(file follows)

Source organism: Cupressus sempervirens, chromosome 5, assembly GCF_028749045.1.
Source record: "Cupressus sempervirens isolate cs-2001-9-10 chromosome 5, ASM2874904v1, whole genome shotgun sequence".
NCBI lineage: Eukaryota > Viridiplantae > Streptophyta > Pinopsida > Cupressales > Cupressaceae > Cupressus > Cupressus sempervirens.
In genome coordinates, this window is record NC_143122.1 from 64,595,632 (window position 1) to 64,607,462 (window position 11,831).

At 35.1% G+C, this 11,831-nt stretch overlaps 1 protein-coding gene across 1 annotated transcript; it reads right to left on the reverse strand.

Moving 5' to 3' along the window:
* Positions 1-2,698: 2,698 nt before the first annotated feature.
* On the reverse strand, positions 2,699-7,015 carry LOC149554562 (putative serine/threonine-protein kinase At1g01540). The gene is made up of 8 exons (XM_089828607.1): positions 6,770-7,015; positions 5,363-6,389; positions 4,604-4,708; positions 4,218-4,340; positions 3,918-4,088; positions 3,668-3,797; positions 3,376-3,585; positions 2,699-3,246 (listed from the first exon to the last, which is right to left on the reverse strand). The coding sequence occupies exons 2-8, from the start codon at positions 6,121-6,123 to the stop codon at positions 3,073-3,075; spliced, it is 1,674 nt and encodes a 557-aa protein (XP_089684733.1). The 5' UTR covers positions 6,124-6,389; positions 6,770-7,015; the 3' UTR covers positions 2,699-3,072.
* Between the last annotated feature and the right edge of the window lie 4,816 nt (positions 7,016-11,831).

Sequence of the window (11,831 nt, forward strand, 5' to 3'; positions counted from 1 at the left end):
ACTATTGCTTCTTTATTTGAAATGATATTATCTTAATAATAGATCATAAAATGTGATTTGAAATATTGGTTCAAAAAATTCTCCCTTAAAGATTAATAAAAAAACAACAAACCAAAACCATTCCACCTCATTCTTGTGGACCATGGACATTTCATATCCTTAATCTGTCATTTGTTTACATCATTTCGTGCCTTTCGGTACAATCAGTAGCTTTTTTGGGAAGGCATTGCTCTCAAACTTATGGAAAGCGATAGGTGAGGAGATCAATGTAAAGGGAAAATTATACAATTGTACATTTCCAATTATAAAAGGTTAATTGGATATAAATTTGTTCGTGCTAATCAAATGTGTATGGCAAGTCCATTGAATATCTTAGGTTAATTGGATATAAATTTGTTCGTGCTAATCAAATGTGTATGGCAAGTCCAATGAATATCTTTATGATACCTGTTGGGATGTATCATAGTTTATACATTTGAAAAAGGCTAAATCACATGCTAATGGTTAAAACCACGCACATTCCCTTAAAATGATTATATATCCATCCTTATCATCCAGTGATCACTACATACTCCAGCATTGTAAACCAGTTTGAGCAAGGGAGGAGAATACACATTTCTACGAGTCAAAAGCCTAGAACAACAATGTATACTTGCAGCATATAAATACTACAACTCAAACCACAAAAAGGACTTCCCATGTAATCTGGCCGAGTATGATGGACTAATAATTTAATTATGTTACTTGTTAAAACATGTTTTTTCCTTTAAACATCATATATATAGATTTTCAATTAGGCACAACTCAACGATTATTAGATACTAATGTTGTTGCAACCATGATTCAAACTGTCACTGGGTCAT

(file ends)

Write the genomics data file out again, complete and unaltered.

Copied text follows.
Source organism: Cupressus sempervirens, chromosome 5, assembly GCF_028749045.1.
Source record: "Cupressus sempervirens isolate cs-2001-9-10 chromosome 5, ASM2874904v1, whole genome shotgun sequence".
NCBI lineage: Eukaryota > Viridiplantae > Streptophyta > Pinopsida > Cupressales > Cupressaceae > Cupressus > Cupressus sempervirens.
In genome coordinates, this window is record NC_143122.1 from 64,595,632 (window position 1) to 64,607,462 (window position 11,831).

At 35.1% G+C, this 11,831-nt stretch overlaps 1 protein-coding gene across 1 annotated transcript; it reads right to left on the reverse strand.

Moving 5' to 3' along the window:
* Positions 1-2,698: 2,698 nt before the first annotated feature.
* On the reverse strand, positions 2,699-7,015 carry LOC149554562 (putative serine/threonine-protein kinase At1g01540). The gene is made up of 8 exons (XM_089828607.1): positions 6,770-7,015; positions 5,363-6,389; positions 4,604-4,708; positions 4,218-4,340; positions 3,918-4,088; positions 3,668-3,797; positions 3,376-3,585; positions 2,699-3,246 (listed from the first exon to the last, which is right to left on the reverse strand). The coding sequence occupies exons 2-8, from the start codon at positions 6,121-6,123 to the stop codon at positions 3,073-3,075; spliced, it is 1,674 nt and encodes a 557-aa protein (XP_089684733.1). The 5' UTR covers positions 6,124-6,389; positions 6,770-7,015; the 3' UTR covers positions 2,699-3,072.
* Between the last annotated feature and the right edge of the window lie 4,816 nt (positions 7,016-11,831).

Sequence of the window (11,831 nt, forward strand, 5' to 3'; positions counted from 1 at the left end):
ACTATTGCTTCTTTATTTGAAATGATATTATCTTAATAATAGATCATAAAATGTGATTTGAAATATTGGTTCAAAAAATTCTCCCTTAAAGATTAATAAAAAAACAACAAACCAAAACCATTCCACCTCATTCTTGTGGACCATGGACATTTCATATCCTTAATCTGTCATTTGTTTACATCATTTCGTGCCTTTCGGTACAATCAGTAGCTTTTTTGGGAAGGCATTGCTCTCAAACTTATGGAAAGCGATAGGTGAGGAGATCAATGTAAAGGGAAAATTATACAATTGTACATTTCCAATTATAAAAGGTTAATTGGATATAAATTTGTTCGTGCTAATCAAATGTGTATGGCAAGTCCATTGAATATCTTAGGTTAATTGGATATAAATTTGTTCGTGCTAATCAAATGTGTATGGCAAGTCCAATGAATATCTTTATGATACCTGTTGGGATGTATCATAGTTTATACATTTGAAAAAGGCTAAATCACATGCTAATGGTTAAAACCACGCACATTCCCTTAAAATGATTATATATCCATCCTTATCATCCAGTGATCACTACATACTCCAGCATTGTAAACCAGTTTGAGCAAGGGAGGAGAATACACATTTCTACGAGTCAAAAGCCTAGAACAACAATGTATACTTGCAGCATATAAATACTACAACTCAAACCACAAAAAGGACTTCCCATGTAATCTGGCCGAGTATGATGGACTAATAATTTAATTATGTTACTTGTTAAAACATGTTTTTTCCTTTAAACATCATATATATAGATTTTCAATTAGGCACAACTCAACGATTATTAGATACTAATGTTGTTGCAACCATGATTCAAACTGTCACTGGGTCAT